Although Lay was expelled from several Meetings and after his death was forgotten by most, a few Friends of the next generation--John Woolman, Joshua Evans, Anthony Benezet--had been listening to him and went on to spread his message widely, both in the American colonies and in Britain. More Quakers began to listen. In 1776, almost ninety years after the Germantown Petition, Friends finally agreed to end slavery in their midst.

Why did it take so shamefully long? No doubt racism has a big part in explaining Friends’ failure, over three or more generations, to live up to their Equality professions; Black people evidently did not look enough like white Quakers to be bearers of the Divine Spirit! (However, Native Americans, oddly, did.) Economics also figure in a major way: many Quakers were getting rich with the assistance of slave labor; and as they fell to the lures of greed, they betrayed also their commitment to the Simplicity Testimony. I am tempted to quote Upton Sinclair’s famous line again: “It is hard to make a person understand something when his salary depends on his not understanding it.” Present-day Friends like to dwell on the heroic anti-slavery labors of the saintly John Woolman, without giving too much thought to why, many decades after 1688, those labors were still needed to awaken the Society of Friends from its drugged sleep.

The Animal Concern

The foregoing sketch of early eighteenth century Friends’ inglorious response to the human-slavery Concern prepares the ground for our present situation, which I believe is an even more basic Primary-Level Concern, reaching into almost all Friends’ lives virtually every day, even more than human slavery did. About ninety-five percent of Westerners, and probably of Friends as well, eat animals (thus also killing them). Going vegetarian, let along vegan, is difficult; studies show that about two-thirds of those who try going vegan revert to animal-eating again. It is likely that for many meat-eaters, including Friends, to question so pervasive a feature of the culture they grew up in--to name it as evil and destructive on several levels--threatens anomie, a breakdown in one’s meaningful world.

There seems to be no single landmark event that can be said to have launched the animal concern among Quakers, but a few events may be mentioned. In a number of journals over the centuries, Friends spoke of developing compassion and tenderness for animals. To the best of my knowledge, Friends Benjamin and Sarah Lay were the first to become vegetarian as a result of the Spirit’s leading. Very few, even among Friends, followed.

Friend Anna Sewell’s best-selling 1877 novel Black Beauty had a great impact on the treatment of horses and other draft animals, in Britain and elsewhere in Europe. But Anna had already left the Society of Friends and thereafter moved in evangelical circles, apparently feeling more support there for her and her mother’s compassionate activism on behalf of the poor and of (human) slaves. She had been deeply concerned about horses for decades, but wrote her classic book toward the end of her life, dying five months after it was published.

In 1891, a group of British Friends under the leadership of Joseph Storrs Fry launched the Friends’ Anti-Vivisection Association, now Quaker Concern for Animals. Over the years, the group broadened its original focus on vivisection to address many areas of animal abuse and exploitation; for example, lobbying internationally on behalf of animals is an important part of their work. It has had some limited successes among British Friends, though the majority continue to eat animals.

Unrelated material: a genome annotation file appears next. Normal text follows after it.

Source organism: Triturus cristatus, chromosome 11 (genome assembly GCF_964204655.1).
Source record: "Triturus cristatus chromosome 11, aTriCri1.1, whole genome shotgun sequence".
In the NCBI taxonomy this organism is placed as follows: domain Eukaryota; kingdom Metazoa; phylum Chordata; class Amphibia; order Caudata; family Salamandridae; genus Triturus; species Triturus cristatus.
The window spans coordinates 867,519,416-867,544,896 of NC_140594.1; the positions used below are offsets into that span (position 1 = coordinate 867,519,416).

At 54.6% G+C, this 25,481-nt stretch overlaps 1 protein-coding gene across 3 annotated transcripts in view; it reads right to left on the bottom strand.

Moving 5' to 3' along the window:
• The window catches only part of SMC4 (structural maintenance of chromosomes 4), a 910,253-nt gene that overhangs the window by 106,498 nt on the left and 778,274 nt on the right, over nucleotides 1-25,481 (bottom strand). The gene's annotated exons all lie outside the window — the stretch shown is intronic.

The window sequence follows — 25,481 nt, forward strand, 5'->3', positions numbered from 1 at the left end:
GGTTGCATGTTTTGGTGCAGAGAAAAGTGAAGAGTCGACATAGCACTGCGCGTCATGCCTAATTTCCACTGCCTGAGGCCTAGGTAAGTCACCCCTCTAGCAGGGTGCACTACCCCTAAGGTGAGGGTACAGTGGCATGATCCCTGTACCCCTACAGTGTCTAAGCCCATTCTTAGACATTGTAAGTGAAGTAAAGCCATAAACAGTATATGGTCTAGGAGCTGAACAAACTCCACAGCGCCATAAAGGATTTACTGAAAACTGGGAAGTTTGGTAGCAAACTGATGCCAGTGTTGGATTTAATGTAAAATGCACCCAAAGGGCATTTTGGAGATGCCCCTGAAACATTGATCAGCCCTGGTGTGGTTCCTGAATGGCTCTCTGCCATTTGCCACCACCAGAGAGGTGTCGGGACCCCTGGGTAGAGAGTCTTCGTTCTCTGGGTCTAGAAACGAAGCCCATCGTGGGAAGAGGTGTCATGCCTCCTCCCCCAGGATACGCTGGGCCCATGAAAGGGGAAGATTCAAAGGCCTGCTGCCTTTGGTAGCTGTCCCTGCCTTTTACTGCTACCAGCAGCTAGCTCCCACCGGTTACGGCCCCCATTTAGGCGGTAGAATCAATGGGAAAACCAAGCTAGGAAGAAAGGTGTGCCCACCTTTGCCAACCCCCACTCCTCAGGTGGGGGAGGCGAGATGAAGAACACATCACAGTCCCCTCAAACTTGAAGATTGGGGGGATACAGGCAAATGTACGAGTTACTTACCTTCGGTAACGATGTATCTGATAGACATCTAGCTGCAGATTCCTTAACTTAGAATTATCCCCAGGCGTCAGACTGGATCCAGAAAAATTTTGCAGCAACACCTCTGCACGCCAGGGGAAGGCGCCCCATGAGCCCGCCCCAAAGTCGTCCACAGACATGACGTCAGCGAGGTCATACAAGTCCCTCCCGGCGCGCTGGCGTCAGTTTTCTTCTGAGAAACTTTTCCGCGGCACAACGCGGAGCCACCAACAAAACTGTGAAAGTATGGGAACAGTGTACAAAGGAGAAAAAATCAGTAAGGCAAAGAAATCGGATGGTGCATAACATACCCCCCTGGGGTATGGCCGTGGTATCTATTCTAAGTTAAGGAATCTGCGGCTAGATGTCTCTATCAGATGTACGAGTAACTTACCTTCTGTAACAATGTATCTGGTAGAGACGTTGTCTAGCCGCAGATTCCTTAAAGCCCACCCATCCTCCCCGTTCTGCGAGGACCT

Ruth Harrison

Perhaps the Quaker work that had the biggest impact on European society was English Friend Ruth Harrison’s 1964 book Animal Machines: The New Factory Farming Industry. It was not addressed to Quakers particularly, but rather to the general public. Harrison (pictured) was a lifelong vegetarian herself, though her book, dense with facts she had unearthed, was primarily welfarist--probably necessarily so if it were to have an impact in 1964. The book resulted in legislation abolishing various extreme abuses, particularly crates and cages. (Unhappily, Harrison’s book had little impact in the US: fifty years later, most of the abuses she describes still prevail. Here and there they are, only recently, beginning to be outlawed.) Quaker Concern for Animals applauded the book, but, as with Anna Sewell’s novel, the majority of Friends apparently were not stirred to action. Most continued to eat animals.

In my experience, different Meetings seem to respond quite differently to the Concern. For example, one Meeting of my acquaintance authorized a committee to consider the animal issue in about 1991. When in May of 1998 the committee made the modest proposal of an experiment of holding two vegetarian potlucks, some members reacted as though their most basic liberties were being attacked. High words ensued. The committee clerk, a gifted cook and a generous soul, had from time to time invited all Meeting members to vegan meals. Some came and continued to come. Despite the hostile response of May 1998 and several sessions thereafter, nevertheless, she persisted; and now, twenty years later, all the Meeting’s potlucks are vegetarian by common consent (though not yet vegan).

In contrast to this long and difficult road, other Meetings I know of have easily found unity when the Concern was broached. Size may partly explain the difference, but there seems to be a kind of spirit of a particular group that may perpetuate itself over time. (See Walter Wink’s The Powers that Be.)

It appears that for many Friends and other religiously- and spiritually-minded persons, animals simply do not look enough like themselves to be included under the Golden Rule, or to be fellow-bearers of the divine Spirit. It’s true that mice, or giraffes, or pigs don’t look much like us humans, but is it so hard to tell that such beings are much more than carrots or cabbages, that they don’t like to be enslaved and killed any more than humans do? If eighteenth- century Quakers already committed to Equality took so long to recognize their racism, what will become of us and of our earth? The animals are waiting, and this time we probably don’t have ninety years.

But we can persist, and we can hope.
- Gracia Faye Ellwood, Editor, The Peaceable Table